Before I commence setting down my own reminiscences of my brother’s boyhood I shall give the words of ‘The Old Grey Mare’ which he had mentioned, and of which he was very fond. Also I shall give, in his own words, a dream which he relates in The Story of a Success. I think it is an appropriate place to do so, as he has just been recording the childish dreams which used to affright him.

The following is the old ballad which he loved:—


(A Bonaparte Ballad)

At break of day I chanced to stray
All by the Seine’s fair side,
When to ease my heart young Bonaparte
Came forward now to ride.
On a field of green with gallant mien
He formed his men in square,
And down the line with look so fine
He rode his Old Grey Mare.

My sporting boys that’s tall and straight,
Take counsel and be wise,
Attention pay to what I say,
My lecture don’t despise:
Let patience guide you everywhere,
And from traitors now beware,
For there’s none but men that’s sound within
Can ride my Old Grey Mare.

Bonaparte on her did start,
He rode too fast, it’s true!
She lost a shoe at Moscow fair
And got lame at Waterloo.
But wait till she comes back to the shamrock shore
Where she’ll get farrier’s care,
And at the very next gate she’ll win the plate,
My sporting Old Grey Mare!

It is certainly a very fine old ballad, with quaint rhymes and fancies.

I will now quote from The Story of a Success, the following extract. As my brother remembered very vividly his childish dreams and nightmares, so this strange dream impressed itself on his mind.

I dreamt (he writes) that I saw a pupil of mine, one of our boys at St Enda’s, standing alone upon a platform above a mighty sea of people; and I understood that he was about to die there for some august cause, Ireland’s or another.

He looked extraordinarily proud and joyous, lifting his head with a smile almost of amusement; I remember noticing his bare, white throat and the hair on his forehead stirred by the wind, just as I had often noticed them on the hurling-field. I felt an inexplicable exhilaration as I looked at him, and this exhilaration was heightened rather than diminished by my consciousness that the great silent crowd regarded the boy with pity and wonder rather than approval—as a fool who was throwing away his life, rather than a martyr that was doing his duty.

It would have been so easy to die before an applauding crowd or before a hostile crowd; but to die before the silent unsympathetic crowd!

I dreamt then that another of my pupils stepped upon the scaffold and embraced his comrade, and that then he tied a white bandage over the boy’s eyes, as though he would resent the hangman doing him that kindly office. And this act seemed to me to symbolise an immense brotherly charity and loyalty, and to be the compensation to the boy that died, for the indifference of the crowd.

This is the only vivid dream I have ever had since I used to dream of hobgoblins when I was a child.

A strange dream, truly, and perhaps a prophetic one, for many of the boys of St Enda’s have died gallantly for Ireland.

And my brother’s other dreams! His dreams of Waking, not of Sleep! Surely they have come true! He dreamed of founding a school where he could foster and cherish his beloved boys. And lo!—his dream was realised at historic Cullenswood! He dreamed of one day giving his life for Ireland’s freedom. One fair May morning, that dream also came true, when English bullets found their billets in his heart!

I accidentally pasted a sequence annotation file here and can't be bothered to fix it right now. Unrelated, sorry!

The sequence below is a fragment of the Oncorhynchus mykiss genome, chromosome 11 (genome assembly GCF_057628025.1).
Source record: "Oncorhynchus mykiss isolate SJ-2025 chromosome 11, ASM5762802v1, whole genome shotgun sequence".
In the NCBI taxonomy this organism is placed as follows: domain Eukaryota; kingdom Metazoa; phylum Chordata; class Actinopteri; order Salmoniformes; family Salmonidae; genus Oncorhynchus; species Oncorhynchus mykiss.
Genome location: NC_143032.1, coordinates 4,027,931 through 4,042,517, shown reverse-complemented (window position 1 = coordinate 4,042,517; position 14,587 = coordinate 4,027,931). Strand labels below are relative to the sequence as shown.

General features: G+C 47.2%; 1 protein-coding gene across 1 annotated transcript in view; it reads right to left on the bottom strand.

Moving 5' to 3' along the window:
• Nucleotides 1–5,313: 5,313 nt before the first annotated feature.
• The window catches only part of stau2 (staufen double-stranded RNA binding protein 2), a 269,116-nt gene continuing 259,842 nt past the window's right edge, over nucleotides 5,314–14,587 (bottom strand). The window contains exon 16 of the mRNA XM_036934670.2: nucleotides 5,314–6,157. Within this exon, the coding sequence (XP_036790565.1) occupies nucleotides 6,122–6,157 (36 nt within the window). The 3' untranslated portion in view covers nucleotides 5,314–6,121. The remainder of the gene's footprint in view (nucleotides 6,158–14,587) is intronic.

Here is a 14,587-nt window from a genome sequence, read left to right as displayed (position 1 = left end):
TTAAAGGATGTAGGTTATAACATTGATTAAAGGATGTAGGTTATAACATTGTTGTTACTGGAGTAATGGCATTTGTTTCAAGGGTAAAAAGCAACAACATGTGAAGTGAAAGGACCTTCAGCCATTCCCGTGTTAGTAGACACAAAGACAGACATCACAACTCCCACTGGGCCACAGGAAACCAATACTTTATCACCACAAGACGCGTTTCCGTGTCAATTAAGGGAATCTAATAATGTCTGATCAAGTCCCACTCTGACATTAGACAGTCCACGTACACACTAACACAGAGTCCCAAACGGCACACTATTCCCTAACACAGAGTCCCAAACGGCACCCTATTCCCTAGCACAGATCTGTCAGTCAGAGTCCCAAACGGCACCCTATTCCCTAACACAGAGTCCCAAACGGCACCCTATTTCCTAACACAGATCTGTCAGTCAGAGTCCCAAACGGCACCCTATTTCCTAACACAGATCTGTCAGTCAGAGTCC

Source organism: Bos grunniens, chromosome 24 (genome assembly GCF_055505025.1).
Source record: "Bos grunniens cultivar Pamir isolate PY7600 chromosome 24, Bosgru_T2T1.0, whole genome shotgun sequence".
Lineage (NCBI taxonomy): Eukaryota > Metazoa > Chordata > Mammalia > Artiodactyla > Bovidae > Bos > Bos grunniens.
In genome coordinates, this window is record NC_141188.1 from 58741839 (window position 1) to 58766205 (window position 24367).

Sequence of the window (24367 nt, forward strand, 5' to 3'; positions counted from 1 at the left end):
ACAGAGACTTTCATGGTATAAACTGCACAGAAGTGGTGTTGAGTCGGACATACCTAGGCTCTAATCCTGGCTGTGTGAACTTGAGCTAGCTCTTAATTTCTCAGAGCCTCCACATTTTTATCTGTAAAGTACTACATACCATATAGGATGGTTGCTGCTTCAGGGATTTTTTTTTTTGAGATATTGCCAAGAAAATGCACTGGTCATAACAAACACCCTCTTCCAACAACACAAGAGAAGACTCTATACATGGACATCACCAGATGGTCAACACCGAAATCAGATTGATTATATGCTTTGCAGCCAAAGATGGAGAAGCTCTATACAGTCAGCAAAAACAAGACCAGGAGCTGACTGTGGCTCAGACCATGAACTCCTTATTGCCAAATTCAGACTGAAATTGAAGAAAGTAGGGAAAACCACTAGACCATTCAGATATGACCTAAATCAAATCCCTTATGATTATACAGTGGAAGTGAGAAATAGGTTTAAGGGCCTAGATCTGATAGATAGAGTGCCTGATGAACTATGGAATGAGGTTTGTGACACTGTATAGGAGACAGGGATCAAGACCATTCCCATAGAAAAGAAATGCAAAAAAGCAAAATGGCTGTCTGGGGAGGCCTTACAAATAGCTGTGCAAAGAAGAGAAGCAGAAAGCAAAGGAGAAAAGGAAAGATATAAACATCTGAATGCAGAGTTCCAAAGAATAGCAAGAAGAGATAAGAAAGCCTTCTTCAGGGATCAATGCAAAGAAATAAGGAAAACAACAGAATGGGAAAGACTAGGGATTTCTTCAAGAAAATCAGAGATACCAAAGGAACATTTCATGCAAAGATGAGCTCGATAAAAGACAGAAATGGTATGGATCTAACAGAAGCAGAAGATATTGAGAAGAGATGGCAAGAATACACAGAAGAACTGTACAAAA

As a further prelude to what I shall personally have to say, I will here give place to the following words by my mother:


‘There are so many golden memories of my son enshrined in my heart that I find it difficult to separate them, one from the other, and write about any one thing in particular. These memories are so fragrant—so delicate—so loving! But for the sake of the Irish boys whom Pádraig loved so much, I will endeavour to set down just a few incidents and reminiscences which may, I trust, interest the young readers of this little book.

‘Pádraig was always an affectionate child. I can remember the heartful delight of my chubby little son when the nurse told him of the arrival of his little brother—the little brother whom he loved so dearly through his life, and who followed him always during their years of childhood, boyhood, and early manhood. Ah, yes! That faithful little brother who marched along the thorny road with him, even to death, for the freedom of their beloved country. It seems but a few short years since they both made a vow to fight for Ireland, and, if necessary, to die for her.

‘Pádraig was always very devoted to me, his mother. I remember, oh, so clearly, when he was only a tiny little fellow, I used to sing his little sister to sleep. The songs were Irish songs I often recall to my memory.

‘In later years I used to sing a song about O’Donovan Rossa, and little Pádraig would stand by my side and say: “Muddie! Sing that song again!” It is strange that my boy should have remembered this particular song so vividly; for I find in some of his writings a reference to it. He says that he felt that Rossa must have been a great man. Another song which Pádraig loved to hear was, “My Mother Dear,” which his father used to sing.

‘This exquisite and profound love for me, his mother, grew with his growth. He always called me “Little Wommie,” and “Little Mother.” In that beautiful play, The Singer, when Mac Dara rushes into his mother’s arms, it was of me, his own mother, that Pádraig was thinking. I knew that, instinctively; and Willie afterwards confirmed my belief when he told me that I was the prototype of Mac Dara’s mother, Máire. His own “Little Mother” was in my boy’s brave heart when he wrote that play.